To my fairly unsophisticated palate, there is no finer combination that sugar and salt; in the immortal words of the ad geniuses behind Reese's Peanut Butter Cups, the ultimate sweet/salty combo. They are two great tastes that go great together, be they literally stuck together on kernels of kettle corn, welded together in the afore-praised pretzel M&M, or united on a plate in the form of chicken and waffles.
As a non-Southerner, I didn't know about this particular combination until my first trip to a Roscoe's Chicken and Waffles, when I lived in LA. I'd had various incarnations of soul and southern food before, from random meat-and-threes in Atlanta and Charlotte to the old Pink Teacup in the West Village. While these places offered chicken, waffles, and occasionally both at once, Roscoe's has turned it into a fine art. In many ways, the chicken-and-waffle is the ultimate meal; it is sweet and salt, breakfast, lunch and dinner, grain and meat, gravy and syrup, all brought together in one glorious pile soaked in every imaginable kind of grease.
During my last visit to LA, I dragged another friend visiting from the Midwest to the Roscoe's on Pico, a.k.a., the Roscoe's with the most Dallas BBQ-esque ambiance and bright blue drinks. Even though I decided to go the "healthier" route—chicken sausage on a buckwheat waffle, as to allow for extra-caloric shared sides of corn bread, mac n'cheese, and candied yams, because yum and logic—it hit all the same, delicious, salty/sugary notes that make it worth driving to the west side, let alone flying to the west coast.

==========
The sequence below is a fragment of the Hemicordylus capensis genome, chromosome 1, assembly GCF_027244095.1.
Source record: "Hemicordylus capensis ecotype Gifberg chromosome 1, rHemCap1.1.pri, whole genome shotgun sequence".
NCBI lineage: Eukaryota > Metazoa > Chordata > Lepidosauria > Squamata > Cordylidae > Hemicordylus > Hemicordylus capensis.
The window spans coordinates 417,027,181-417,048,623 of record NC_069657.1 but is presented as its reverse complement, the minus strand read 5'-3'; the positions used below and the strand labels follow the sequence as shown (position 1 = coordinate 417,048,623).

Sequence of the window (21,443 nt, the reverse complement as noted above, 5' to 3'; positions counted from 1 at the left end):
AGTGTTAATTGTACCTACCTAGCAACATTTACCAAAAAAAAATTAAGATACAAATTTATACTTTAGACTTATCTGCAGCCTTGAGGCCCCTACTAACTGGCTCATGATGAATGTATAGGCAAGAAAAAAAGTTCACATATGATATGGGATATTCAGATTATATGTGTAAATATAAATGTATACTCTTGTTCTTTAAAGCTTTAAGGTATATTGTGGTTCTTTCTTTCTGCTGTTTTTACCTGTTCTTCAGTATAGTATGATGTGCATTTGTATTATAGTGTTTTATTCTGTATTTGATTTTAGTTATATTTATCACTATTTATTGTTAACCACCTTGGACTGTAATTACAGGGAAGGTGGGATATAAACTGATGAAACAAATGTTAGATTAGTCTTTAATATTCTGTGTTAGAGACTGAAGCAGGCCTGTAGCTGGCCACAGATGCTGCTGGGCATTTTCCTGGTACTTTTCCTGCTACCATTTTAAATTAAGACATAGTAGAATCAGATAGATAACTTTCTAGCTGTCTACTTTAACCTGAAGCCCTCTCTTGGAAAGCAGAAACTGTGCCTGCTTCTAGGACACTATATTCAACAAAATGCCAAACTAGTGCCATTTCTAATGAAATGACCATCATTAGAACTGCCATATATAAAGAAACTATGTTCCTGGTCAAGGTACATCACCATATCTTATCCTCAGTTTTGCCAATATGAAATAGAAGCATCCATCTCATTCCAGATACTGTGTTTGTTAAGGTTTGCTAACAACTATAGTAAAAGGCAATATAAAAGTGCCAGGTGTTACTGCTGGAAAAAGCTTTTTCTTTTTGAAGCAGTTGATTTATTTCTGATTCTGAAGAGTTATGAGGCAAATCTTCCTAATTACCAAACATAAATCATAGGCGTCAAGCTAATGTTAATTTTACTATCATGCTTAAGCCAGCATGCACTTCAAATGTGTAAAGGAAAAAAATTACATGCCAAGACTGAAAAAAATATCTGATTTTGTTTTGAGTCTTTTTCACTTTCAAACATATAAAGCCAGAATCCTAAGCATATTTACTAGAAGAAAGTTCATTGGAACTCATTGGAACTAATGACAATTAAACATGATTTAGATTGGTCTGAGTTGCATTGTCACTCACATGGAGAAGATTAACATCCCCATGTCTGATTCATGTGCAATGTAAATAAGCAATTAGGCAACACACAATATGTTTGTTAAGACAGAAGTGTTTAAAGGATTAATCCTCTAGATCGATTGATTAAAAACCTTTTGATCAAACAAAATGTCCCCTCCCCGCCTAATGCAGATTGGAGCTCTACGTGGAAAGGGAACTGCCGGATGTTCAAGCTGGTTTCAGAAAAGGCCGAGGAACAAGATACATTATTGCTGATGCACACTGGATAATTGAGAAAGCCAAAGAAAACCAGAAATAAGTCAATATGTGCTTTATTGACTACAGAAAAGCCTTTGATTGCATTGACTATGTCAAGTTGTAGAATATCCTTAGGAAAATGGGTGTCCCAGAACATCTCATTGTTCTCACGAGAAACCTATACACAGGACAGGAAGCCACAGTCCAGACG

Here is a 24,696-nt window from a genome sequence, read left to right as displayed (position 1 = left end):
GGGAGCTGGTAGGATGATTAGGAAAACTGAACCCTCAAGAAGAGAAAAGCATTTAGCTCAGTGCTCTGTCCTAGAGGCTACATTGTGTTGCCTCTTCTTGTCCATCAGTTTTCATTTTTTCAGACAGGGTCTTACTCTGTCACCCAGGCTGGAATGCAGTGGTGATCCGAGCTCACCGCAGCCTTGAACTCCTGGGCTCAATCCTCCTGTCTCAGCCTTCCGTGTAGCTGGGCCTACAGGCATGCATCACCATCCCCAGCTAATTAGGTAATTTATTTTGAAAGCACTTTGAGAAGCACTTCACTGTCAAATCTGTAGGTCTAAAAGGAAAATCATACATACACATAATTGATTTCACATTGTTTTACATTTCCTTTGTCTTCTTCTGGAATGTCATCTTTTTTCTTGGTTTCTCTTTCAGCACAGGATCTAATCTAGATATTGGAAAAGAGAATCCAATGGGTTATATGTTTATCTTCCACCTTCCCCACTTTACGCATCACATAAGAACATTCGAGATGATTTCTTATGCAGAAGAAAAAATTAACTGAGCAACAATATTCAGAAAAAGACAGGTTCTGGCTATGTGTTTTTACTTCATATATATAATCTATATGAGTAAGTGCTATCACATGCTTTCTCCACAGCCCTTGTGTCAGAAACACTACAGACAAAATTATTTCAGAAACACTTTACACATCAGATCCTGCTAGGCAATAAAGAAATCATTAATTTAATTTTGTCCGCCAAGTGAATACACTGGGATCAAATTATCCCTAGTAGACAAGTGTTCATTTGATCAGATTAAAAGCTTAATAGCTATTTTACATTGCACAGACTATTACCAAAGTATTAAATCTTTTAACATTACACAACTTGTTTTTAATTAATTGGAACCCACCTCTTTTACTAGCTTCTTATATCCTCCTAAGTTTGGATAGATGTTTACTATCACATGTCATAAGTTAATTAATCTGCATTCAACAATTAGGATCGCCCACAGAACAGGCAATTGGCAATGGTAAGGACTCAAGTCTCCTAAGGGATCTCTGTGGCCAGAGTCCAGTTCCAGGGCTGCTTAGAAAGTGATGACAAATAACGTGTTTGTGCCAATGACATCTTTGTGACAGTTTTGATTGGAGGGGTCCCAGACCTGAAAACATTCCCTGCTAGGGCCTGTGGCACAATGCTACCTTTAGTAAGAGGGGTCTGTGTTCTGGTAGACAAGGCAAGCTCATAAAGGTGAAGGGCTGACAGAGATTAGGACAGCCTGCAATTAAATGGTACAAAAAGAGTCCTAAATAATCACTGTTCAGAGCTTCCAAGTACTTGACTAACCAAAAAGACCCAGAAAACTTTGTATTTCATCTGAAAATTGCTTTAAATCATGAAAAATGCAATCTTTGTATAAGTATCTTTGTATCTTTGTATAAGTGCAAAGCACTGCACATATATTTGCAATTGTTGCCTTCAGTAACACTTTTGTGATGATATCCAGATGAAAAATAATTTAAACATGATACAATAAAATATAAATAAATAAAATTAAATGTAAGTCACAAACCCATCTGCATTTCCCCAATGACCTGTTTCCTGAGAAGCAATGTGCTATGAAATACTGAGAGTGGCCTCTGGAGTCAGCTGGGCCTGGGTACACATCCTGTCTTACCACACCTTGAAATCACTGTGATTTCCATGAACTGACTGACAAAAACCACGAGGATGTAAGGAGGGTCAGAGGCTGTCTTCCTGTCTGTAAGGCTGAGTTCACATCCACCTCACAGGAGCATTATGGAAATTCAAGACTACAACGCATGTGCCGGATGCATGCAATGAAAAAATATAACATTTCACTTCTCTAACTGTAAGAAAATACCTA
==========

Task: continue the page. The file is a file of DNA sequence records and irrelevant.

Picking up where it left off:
That said, the new Lay's Chicken & Waffle chips I got at the gas station en route to the airport taste like BBQ-flavored chips with an added sprinkle of bizarro maple syrup dust, the grease version of liquid-smoke, and poison. They are many bad tastes that taste bad together, badly, and unlike the real chicken-and-waffle-thing, a terrible choice.